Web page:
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Biogen cuts $217m deal for Karyopharm neurology drug

The biotech hopes to begin phase I trials of KPT-350 by the end of the year

Biogen

Biogen has agreed a deal to license a brain disease candidate from Karyopharm for $10m upfront, and up to $217m in milestone payments.

The orally-active candidate, called KPT-350, is a selective inhibitor of nuclear export (SINE) compound that binds to and inhibits a protein called XPO1 which in turn mediates proteins that are believed to play a role in neurological and inflammatory processes.

It’s the first deal of the year for Biogen but stops short of the big transaction that some analysts have been expecting from the cash-rich company, which spun off its haemophilia and other rare blood disorders business into a new company called Bioverativ last year (since acquired by Sanofi).

Some shareholders have been calling for a large-scale deal - akin to the recent announcements from the likes of Celgene - to help drive near-term growth and diversify Biogen’s pipeline, and the company’s chief executive Michel Vounatsos has indicated that it is looking at opportunities among companies with mid- to late-stage clinical candidates.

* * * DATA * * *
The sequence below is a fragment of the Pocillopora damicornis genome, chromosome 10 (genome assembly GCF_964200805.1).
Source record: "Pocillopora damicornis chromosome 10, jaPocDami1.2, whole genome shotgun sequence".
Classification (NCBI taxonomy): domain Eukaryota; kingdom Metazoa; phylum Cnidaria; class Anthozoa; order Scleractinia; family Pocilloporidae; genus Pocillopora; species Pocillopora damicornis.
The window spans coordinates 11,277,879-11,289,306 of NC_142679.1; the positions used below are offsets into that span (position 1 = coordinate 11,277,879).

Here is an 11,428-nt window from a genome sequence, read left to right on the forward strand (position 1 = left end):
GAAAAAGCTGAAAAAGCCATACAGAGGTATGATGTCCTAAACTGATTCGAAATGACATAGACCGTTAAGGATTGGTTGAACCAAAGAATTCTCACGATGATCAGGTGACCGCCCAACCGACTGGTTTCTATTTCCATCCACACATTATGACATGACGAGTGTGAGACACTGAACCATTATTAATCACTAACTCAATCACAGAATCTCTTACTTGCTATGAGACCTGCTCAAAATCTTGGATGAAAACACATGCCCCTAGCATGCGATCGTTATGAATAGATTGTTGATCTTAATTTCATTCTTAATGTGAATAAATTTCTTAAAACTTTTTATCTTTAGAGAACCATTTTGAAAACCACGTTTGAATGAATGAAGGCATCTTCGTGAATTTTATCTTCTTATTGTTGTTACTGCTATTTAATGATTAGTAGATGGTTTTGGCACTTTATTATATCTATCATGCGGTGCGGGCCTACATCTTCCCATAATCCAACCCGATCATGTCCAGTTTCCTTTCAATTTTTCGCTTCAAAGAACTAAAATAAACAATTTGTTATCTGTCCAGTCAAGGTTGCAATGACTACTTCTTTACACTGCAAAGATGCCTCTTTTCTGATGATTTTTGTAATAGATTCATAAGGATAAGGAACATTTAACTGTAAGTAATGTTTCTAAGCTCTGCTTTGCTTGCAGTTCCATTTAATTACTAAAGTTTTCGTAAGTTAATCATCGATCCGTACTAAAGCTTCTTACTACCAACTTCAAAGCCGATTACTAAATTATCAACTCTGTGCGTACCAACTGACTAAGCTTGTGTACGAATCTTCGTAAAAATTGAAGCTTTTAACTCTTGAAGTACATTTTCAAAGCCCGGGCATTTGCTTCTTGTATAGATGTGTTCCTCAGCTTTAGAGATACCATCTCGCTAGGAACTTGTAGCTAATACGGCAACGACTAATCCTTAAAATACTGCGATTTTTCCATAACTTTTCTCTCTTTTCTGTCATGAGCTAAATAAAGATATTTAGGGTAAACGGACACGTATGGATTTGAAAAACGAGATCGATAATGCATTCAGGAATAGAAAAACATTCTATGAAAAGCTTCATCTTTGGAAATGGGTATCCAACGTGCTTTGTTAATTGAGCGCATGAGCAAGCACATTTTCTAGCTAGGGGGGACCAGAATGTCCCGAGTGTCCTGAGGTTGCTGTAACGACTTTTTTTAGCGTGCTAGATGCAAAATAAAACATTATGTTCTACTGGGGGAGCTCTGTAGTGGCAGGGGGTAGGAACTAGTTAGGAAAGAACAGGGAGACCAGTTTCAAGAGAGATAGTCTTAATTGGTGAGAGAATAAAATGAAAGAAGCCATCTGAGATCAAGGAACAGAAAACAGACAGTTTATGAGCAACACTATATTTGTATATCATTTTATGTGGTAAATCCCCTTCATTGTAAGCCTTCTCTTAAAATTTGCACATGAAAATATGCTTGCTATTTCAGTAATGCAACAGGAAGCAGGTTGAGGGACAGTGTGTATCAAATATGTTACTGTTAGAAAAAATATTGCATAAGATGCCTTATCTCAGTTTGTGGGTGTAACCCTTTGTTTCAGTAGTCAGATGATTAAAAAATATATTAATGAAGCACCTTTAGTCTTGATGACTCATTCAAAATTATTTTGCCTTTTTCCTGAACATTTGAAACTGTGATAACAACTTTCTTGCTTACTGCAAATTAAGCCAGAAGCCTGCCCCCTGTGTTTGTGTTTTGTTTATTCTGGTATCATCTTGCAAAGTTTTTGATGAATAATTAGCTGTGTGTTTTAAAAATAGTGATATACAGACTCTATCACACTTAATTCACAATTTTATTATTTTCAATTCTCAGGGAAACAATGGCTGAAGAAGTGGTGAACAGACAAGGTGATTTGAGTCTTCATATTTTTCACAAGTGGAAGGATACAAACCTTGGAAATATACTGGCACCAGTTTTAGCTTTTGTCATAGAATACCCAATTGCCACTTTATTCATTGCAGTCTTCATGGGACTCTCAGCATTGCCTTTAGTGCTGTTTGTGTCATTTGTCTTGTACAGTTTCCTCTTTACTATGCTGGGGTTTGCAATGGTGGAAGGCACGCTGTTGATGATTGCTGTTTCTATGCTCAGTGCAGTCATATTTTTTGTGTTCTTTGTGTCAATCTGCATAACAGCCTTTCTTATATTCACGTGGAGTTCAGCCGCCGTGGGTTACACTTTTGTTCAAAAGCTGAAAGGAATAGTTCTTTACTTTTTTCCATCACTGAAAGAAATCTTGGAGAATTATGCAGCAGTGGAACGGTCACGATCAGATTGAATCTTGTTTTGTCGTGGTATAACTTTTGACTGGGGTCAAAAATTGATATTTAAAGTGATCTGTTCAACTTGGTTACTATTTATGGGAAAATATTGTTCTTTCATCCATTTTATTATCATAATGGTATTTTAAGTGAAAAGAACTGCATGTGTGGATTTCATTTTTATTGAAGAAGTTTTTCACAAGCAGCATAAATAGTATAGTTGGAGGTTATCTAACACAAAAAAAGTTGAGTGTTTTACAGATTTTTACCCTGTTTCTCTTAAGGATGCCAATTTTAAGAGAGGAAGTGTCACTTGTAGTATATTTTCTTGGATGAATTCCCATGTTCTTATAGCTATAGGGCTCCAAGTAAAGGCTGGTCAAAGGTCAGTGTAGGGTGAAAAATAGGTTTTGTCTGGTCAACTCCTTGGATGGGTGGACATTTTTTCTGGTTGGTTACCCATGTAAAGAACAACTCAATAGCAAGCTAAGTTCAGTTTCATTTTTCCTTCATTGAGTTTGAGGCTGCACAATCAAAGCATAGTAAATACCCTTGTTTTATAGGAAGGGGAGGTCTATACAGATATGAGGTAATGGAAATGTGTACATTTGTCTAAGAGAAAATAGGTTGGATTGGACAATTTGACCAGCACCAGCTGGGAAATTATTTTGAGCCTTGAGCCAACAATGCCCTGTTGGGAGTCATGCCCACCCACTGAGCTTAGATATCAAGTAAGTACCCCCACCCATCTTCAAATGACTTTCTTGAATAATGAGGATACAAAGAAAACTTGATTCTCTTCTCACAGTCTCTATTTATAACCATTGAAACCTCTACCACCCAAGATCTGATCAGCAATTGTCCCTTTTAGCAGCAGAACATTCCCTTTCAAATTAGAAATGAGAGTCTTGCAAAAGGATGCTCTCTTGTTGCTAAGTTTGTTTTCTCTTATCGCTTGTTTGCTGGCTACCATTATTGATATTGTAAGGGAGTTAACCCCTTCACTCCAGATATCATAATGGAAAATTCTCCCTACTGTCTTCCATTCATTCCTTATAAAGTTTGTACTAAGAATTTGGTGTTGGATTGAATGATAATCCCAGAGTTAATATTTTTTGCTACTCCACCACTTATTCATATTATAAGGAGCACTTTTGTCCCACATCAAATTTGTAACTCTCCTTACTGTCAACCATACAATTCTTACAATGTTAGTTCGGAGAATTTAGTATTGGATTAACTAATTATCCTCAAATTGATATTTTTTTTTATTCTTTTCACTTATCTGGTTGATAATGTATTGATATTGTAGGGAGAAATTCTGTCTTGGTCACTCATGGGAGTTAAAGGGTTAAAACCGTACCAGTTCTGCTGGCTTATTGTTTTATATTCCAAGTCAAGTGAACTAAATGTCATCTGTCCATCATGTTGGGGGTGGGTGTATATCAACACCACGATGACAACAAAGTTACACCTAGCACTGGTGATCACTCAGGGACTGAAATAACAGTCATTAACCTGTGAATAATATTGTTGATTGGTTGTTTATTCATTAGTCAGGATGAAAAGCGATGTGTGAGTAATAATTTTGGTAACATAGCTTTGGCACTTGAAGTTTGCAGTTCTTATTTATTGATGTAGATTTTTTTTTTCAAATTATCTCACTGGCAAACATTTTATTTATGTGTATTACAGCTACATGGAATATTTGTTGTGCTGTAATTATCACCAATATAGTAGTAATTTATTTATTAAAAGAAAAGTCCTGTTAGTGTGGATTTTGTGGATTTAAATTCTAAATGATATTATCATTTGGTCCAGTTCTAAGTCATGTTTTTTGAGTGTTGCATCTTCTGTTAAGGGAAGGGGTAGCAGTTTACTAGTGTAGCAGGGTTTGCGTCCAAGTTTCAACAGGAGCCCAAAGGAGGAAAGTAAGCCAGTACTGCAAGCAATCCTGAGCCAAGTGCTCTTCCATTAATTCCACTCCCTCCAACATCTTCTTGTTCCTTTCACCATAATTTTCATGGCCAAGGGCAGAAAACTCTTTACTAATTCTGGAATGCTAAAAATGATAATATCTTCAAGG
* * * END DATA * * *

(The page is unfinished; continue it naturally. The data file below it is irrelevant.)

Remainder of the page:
On a conference call to discuss Biogen’s fourth quarter results, R&D head Michael Ehlers said that KPT-350 is a “first-in-class phase I ready investigational oral compound KPT-350 for certain neurological and neurodegenerative conditions, primarily focused on amyotrophic lateral sclerosis”.

“We plan on moving this asset into a phase I study by the end of the year,” he added. Biogen is already focusing on ALS with one of its other collaborations, a pair-up with antisense specialist Ionis targeting genetic subsets of ALS such as patients with the SOD1 mutation.

Biogen reported 2017 revenues of $12.3bn, up 15% on the prior year, thanks to gains for its multiple sclerosis drugs, particularly Tecfidera (dimethyl fumarate) and rising royalties from Ocrevus (ocrelizumab) - licensed to Roche, as well as spinal muscular atrophy therapy Spinraza (nusinersen).

Spinraza - licensed from Ionis - brought in a whopping $363m for Biogen in the quarter, ahead of analyst expectations, thanks to its $750,000 first-year price (which drops to $375,000 in subsequent years).

Article by
Phil Taylor

26th January 2018

From: Research, Sales

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